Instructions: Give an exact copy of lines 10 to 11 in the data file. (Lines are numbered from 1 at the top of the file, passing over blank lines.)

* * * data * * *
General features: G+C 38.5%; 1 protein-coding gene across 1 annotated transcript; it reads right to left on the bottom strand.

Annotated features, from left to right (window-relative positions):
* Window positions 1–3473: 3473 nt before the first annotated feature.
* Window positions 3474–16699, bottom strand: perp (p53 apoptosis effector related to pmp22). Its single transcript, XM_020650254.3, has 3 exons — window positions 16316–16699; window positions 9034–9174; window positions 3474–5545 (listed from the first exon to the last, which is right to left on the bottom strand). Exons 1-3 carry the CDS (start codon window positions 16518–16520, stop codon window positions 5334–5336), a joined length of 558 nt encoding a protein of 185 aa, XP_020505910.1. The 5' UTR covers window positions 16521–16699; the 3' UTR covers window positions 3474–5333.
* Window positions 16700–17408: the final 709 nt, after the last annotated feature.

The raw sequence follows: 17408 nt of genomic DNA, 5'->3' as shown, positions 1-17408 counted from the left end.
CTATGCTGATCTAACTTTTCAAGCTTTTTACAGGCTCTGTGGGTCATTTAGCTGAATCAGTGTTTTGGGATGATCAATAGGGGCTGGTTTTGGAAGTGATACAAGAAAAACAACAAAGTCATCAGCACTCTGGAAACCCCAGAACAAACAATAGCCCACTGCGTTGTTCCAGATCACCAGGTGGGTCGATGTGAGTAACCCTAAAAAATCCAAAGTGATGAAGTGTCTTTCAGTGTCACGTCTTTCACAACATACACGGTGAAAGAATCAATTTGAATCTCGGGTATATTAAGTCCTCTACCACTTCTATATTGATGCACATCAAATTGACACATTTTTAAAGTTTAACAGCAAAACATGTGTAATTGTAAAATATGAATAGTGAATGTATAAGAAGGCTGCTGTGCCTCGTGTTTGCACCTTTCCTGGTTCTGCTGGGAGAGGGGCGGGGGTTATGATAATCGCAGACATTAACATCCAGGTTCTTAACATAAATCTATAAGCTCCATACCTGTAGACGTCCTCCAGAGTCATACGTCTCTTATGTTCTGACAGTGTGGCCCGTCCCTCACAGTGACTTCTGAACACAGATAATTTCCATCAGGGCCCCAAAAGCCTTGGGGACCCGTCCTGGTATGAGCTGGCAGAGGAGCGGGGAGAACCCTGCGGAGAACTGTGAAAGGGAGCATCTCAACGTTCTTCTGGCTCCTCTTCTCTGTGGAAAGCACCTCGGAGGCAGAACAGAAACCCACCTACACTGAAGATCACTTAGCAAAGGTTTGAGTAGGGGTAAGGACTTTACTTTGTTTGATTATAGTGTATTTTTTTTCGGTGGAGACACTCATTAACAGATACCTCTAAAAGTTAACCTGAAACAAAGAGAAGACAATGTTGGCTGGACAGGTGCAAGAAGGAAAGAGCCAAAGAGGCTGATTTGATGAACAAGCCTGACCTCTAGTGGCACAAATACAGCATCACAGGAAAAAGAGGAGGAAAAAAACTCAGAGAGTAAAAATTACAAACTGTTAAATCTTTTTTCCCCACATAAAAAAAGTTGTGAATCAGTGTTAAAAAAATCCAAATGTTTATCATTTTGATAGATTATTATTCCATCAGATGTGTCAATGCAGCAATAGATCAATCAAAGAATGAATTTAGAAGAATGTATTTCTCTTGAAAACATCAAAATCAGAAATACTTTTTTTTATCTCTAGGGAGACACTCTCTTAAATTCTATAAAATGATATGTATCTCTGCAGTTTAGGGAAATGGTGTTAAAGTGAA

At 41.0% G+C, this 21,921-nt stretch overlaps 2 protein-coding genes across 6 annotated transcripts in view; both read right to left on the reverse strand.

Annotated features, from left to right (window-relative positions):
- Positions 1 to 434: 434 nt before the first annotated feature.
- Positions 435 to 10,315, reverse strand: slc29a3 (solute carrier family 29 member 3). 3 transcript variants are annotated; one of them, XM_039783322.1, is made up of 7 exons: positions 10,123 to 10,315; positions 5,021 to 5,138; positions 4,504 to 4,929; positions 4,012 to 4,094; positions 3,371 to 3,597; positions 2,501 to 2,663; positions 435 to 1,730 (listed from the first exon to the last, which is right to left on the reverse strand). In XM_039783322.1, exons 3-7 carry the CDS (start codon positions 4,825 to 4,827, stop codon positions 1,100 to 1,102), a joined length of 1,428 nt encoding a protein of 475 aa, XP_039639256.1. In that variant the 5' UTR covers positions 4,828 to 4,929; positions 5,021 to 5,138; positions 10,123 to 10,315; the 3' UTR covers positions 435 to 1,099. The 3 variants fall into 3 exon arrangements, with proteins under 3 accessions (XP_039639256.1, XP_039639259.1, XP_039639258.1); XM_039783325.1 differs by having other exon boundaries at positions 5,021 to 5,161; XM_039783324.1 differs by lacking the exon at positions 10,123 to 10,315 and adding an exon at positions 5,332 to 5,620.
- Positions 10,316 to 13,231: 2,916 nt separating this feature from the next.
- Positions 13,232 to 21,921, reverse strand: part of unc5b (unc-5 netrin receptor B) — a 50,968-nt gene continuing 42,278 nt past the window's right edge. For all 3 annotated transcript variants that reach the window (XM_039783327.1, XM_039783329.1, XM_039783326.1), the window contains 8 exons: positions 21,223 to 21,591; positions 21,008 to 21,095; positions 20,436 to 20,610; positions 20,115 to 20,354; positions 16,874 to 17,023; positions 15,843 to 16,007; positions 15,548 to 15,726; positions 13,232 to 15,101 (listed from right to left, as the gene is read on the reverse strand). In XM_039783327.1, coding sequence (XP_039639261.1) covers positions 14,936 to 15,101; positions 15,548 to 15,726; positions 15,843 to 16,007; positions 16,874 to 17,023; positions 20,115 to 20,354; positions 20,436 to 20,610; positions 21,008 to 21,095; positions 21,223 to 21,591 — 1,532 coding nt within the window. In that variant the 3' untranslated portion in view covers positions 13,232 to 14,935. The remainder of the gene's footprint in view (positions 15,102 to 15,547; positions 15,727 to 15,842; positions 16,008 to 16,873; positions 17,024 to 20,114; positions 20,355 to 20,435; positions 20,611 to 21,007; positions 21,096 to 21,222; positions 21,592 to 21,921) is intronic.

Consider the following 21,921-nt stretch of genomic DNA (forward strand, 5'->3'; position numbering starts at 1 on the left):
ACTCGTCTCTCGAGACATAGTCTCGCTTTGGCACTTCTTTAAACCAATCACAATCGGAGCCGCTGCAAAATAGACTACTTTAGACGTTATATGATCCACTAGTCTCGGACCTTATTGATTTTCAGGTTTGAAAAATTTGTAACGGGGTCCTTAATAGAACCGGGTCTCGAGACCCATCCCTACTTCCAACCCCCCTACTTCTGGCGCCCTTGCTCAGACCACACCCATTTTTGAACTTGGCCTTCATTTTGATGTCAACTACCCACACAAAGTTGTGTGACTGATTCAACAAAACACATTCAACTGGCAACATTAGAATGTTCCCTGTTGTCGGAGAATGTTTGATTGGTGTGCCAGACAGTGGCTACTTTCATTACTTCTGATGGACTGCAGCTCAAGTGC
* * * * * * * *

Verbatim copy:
- Positions 1 to 434: 434 nt before the first annotated feature.
- Positions 435 to 10,315, reverse strand: slc29a3 (solute carrier family 29 member 3). 3 transcript variants are annotated; one of them, XM_039783322.1, is made up of 7 exons: positions 10,123 to 10,315; positions 5,021 to 5,138; positions 4,504 to 4,929; positions 4,012 to 4,094; positions 3,371 to 3,597; positions 2,501 to 2,663; positions 435 to 1,730 (listed from the first exon to the last, which is right to left on the reverse strand). In XM_039783322.1, exons 3-7 carry the CDS (start codon positions 4,825 to 4,827, stop codon positions 1,100 to 1,102), a joined length of 1,428 nt encoding a protein of 475 aa, XP_039639256.1. In that variant the 5' UTR covers positions 4,828 to 4,929; positions 5,021 to 5,138; positions 10,123 to 10,315; the 3' UTR covers positions 435 to 1,099. The 3 variants fall into 3 exon arrangements, with proteins under 3 accessions (XP_039639256.1, XP_039639259.1, XP_039639258.1); XM_039783325.1 differs by having other exon boundaries at positions 5,021 to 5,161; XM_039783324.1 differs by lacking the exon at positions 10,123 to 10,315 and adding an exon at positions 5,332 to 5,620.